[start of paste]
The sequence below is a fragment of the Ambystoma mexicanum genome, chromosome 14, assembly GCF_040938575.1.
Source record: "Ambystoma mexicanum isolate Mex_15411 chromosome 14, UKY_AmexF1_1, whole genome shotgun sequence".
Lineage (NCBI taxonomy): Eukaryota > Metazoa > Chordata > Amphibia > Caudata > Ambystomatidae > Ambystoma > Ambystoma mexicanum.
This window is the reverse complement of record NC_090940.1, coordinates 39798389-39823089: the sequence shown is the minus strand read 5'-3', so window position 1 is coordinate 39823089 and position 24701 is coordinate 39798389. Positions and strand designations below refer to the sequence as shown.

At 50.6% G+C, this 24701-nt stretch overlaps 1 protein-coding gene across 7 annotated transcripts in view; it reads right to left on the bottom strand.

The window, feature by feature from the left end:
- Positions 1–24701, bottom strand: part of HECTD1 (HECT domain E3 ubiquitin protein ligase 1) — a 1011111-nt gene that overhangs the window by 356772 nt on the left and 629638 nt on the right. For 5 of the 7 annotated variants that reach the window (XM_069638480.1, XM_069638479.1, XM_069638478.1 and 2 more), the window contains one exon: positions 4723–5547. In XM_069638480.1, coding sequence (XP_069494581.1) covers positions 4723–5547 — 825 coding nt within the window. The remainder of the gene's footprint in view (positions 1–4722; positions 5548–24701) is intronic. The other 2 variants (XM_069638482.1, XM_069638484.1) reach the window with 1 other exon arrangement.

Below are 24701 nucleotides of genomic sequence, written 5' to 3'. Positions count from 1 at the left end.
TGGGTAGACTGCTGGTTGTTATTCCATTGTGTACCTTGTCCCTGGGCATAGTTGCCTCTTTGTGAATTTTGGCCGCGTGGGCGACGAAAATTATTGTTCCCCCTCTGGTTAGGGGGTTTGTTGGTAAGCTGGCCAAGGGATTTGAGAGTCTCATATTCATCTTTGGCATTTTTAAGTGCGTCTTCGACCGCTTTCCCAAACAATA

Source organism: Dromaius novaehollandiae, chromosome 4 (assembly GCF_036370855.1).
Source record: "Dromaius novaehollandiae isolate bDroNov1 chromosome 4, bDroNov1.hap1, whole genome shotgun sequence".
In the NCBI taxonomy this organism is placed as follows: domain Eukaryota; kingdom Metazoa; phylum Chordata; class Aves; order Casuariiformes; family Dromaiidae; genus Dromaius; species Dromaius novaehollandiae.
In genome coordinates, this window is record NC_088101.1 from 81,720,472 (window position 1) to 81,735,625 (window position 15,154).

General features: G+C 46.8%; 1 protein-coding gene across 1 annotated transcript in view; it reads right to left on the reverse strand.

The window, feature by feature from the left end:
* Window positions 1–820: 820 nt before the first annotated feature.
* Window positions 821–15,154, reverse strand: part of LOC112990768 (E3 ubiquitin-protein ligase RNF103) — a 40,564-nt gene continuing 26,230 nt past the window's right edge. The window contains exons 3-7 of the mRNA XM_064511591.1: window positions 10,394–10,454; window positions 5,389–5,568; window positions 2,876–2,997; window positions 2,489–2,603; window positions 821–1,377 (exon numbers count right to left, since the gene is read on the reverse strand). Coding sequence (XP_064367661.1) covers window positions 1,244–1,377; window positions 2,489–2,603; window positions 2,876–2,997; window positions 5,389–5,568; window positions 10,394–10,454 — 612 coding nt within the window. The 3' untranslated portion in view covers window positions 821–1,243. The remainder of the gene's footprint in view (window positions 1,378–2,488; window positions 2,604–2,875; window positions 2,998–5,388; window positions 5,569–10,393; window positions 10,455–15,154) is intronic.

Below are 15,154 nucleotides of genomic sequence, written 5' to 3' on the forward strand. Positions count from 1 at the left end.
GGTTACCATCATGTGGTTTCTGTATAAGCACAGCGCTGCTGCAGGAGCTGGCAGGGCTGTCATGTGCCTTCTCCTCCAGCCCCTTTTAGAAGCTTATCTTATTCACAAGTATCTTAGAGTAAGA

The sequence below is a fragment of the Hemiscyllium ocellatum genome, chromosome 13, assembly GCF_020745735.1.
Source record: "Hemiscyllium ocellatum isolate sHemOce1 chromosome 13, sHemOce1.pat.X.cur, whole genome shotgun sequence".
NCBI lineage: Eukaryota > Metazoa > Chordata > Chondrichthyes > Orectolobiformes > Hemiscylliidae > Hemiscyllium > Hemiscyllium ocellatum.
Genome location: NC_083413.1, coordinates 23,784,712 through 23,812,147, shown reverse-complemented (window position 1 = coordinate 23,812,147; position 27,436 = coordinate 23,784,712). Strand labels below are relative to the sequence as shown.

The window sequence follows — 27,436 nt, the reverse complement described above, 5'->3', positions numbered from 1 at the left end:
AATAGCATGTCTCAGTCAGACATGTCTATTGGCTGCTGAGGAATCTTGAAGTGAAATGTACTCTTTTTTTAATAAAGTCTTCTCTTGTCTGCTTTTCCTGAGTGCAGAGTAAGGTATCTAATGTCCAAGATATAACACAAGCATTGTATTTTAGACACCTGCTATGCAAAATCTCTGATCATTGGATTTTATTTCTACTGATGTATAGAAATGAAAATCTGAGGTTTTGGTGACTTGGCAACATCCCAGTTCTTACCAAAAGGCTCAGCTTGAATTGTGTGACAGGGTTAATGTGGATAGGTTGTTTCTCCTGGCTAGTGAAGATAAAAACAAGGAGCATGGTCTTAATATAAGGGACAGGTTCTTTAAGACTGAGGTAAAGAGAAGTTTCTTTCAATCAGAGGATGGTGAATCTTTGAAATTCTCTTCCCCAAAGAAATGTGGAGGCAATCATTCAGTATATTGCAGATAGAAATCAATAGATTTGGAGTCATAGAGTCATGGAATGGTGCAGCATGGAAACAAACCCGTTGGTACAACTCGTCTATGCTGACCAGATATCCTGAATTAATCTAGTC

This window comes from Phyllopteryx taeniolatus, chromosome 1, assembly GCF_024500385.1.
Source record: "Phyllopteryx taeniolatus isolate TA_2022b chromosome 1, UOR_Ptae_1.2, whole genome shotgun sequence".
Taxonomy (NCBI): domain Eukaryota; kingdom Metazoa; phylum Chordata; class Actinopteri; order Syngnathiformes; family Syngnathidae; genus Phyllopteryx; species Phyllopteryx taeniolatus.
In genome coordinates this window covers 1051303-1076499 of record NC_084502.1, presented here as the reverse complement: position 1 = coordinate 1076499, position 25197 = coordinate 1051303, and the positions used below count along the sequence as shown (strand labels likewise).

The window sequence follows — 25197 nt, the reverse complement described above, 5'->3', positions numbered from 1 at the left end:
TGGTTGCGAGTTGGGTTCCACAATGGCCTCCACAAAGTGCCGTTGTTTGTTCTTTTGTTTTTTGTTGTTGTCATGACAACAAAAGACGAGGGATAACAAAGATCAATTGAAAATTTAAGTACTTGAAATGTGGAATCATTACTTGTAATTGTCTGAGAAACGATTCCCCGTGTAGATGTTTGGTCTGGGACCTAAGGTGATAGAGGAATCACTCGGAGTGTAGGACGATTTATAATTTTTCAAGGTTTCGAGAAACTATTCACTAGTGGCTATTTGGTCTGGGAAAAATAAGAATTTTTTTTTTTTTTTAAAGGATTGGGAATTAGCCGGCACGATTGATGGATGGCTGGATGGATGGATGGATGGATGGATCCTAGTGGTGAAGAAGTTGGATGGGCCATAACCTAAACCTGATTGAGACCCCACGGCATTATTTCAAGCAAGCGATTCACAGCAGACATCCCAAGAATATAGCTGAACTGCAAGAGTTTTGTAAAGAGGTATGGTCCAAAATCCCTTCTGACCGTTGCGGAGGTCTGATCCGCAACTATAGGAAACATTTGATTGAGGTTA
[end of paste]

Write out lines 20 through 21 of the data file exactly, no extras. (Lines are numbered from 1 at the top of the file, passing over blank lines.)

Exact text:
The sequence below is a fragment of the Hemiscyllium ocellatum genome, chromosome 13, assembly GCF_020745735.1.
Source record: "Hemiscyllium ocellatum isolate sHemOce1 chromosome 13, sHemOce1.pat.X.cur, whole genome shotgun sequence".